Trillions and trillions of atoms, tiny pieces of matter, that are not alive, have been drawn together and formed me, as a live being. These pieces of matter comprise my brain, from which consciousness proceeds. Matter is producing consciousness. This unique and, for me, serendipitous conglomerate of atoms will fall apart in due time. I hope they enjoy being me as much as I am grateful that I am alive.
In short, life is a miracle.
The more I study both scientific achievements in understanding the physical world, and the nature of life and consciousness, the more awestruck and amazed I become, and grateful to the scientific world that has brought this knowledge to me. With that awe and gratitude comes a desire to make all the energy that is swirling around and making me me be worth the effort. My studies have helped me revere existence, nature, and life, and as a result my spiritual path is different. I feel deeply how much I am ensconced in a mystery, an extraordinary wonder.
I think reverence for God is fundamentally rooted in the same experience, except that the Power that brought the atoms together is conceived of as conscious – a Power that is conscious of you, and loves you in some extraordinary, unimaginable way, and has set out straight paths before you lest you stumble and waste your life away, but forgives you when you do. As these verses say, God gives us these paths “for our good.” There are, according to our nature as human beings, better and worse ways to live. Torah sets out the good path.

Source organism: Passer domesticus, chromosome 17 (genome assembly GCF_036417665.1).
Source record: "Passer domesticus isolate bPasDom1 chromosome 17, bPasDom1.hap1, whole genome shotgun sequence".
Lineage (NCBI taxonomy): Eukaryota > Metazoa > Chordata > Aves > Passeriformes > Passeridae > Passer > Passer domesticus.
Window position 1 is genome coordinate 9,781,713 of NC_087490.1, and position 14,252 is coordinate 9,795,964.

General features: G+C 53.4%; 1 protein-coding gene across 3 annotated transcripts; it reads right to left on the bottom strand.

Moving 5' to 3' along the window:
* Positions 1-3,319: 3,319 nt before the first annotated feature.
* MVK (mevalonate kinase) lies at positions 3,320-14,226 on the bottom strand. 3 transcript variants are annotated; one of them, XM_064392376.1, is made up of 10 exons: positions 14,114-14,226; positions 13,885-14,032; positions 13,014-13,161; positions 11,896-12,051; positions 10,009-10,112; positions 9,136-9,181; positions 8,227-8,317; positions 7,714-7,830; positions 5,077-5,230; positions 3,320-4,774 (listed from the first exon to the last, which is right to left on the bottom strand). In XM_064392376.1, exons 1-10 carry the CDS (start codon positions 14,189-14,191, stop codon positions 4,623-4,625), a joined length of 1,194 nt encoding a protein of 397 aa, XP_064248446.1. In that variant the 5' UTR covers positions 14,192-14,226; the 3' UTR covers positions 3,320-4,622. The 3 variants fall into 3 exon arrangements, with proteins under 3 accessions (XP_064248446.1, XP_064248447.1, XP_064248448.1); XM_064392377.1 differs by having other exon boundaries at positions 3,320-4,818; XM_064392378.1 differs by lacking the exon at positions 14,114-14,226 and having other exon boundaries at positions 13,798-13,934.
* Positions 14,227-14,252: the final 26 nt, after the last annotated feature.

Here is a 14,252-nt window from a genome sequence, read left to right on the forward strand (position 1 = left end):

One of the aspects of walking in the paths of God is the daily practice of cultivating love for God. Cynics like to deride this – why does God command us to love God?
I often issue the advice of love to families in trouble. I catch a teenager with a particularly venomous sarcasm, designed very well to drive the parents up the wall. The kid is ordered into counseling. I listen to the litany of complaints, and I say, “Okay here is my advice: Act as if you love them.” At this point, the teen protests, “But I don’t love them.” I say, “If you want the next five or 10 years to go well for you, you will at least pretend to like them. For your own good.” The acting-as-if, of course, helps remove the barrier from around the heart. Love, at least partly, is a choice, a practice, a discipline, a method.
All these words, “revere, walk in the paths, and love,” lead to the final term: to serve God. Those who experience these words find themselves with a profound desire to respond. In other words, those who meditate on these words, day and night, have discovered “responsibility” – the virtuous, life-long moral response to having been touched, benefited, and transformed.
How do we serve God? The ritual dimension is designed to bring us into states of holiness, consciousness, mindfulness, and communion. Admittedly, for some people, the ritual dimension gets in the way of those experiences. However it happens, when we have a moment of awe, reverence, veneration, honor, we should act on it, if possible.
The moral/virtue dimension of serving God directs us to be of service to each other, to love each other, and to do good for each other.
These terms, “Revering, Walking, Loving, and Serving,” can awaken the soul in many ways. The main thing is: memorize these words, allow them to help forge our path to the Days of Awe.